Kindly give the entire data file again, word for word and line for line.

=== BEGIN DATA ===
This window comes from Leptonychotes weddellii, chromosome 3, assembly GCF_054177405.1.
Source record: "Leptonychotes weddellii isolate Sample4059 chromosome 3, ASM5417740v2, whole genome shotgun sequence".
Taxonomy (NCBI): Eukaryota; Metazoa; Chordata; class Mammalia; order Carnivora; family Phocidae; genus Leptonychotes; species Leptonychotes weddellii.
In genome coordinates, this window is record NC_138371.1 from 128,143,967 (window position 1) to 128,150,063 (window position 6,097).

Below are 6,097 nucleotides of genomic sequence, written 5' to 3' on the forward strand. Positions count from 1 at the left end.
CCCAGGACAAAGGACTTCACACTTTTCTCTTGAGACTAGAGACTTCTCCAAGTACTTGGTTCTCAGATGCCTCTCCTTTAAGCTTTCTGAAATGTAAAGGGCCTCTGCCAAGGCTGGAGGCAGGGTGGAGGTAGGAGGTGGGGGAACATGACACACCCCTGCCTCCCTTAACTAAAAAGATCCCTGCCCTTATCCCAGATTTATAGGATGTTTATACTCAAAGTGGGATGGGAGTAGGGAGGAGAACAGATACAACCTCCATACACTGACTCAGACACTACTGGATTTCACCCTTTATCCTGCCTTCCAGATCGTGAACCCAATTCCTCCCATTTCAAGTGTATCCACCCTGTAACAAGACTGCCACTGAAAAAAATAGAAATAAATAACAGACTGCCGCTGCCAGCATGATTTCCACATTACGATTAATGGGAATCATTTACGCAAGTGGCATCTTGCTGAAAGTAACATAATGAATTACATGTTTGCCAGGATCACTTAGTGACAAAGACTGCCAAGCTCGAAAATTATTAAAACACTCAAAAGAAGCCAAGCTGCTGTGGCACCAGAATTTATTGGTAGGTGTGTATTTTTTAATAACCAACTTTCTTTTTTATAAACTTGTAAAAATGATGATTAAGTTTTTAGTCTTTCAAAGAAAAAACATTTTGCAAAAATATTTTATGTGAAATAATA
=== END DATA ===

This window comes from Leptonychotes weddellii, chromosome 3, assembly GCF_054177405.1.
Source record: "Leptonychotes weddellii isolate Sample4059 chromosome 3, ASM5417740v2, whole genome shotgun sequence".
Taxonomy (NCBI): Eukaryota; Metazoa; Chordata; class Mammalia; order Carnivora; family Phocidae; genus Leptonychotes; species Leptonychotes weddellii.
In genome coordinates, this window is record NC_138371.1 from 128,143,967 (window position 1) to 128,150,063 (window position 6,097).

Below are 6,097 nucleotides of genomic sequence, written 5' to 3' on the forward strand. Positions count from 1 at the left end.
CCCAGGACAAAGGACTTCACACTTTTCTCTTGAGACTAGAGACTTCTCCAAGTACTTGGTTCTCAGATGCCTCTCCTTTAAGCTTTCTGAAATGTAAAGGGCCTCTGCCAAGGCTGGAGGCAGGGTGGAGGTAGGAGGTGGGGGAACATGACACACCCCTGCCTCCCTTAACTAAAAAGATCCCTGCCCTTATCCCAGATTTATAGGATGTTTATACTCAAAGTGGGATGGGAGTAGGGAGGAGAACAGATACAACCTCCATACACTGACTCAGACACTACTGGATTTCACCCTTTATCCTGCCTTCCAGATCGTGAACCCAATTCCTCCCATTTCAAGTGTATCCACCCTGTAACAAGACTGCCACTGAAAAAAATAGAAATAAATAACAGACTGCCGCTGCCAGCATGATTTCCACATTACGATTAATGGGAATCATTTACGCAAGTGGCATCTTGCTGAAAGTAACATAATGAATTACATGTTTGCCAGGATCACTTAGTGACAAAGACTGCCAAGCTCGAAAATTATTAAAACACTCAAAAGAAGCCAAGCTGCTGTGGCACCAGAATTTATTGGTAGGTGTGTATTTTTTAATAACCAACTTTCTTTTTTATAAACTTGTAAAAATGATGATTAAGTTTTTAGTCTTTCAAAGAAAAAACATTTTGCAAAAATATTTTATGTGAAATAATA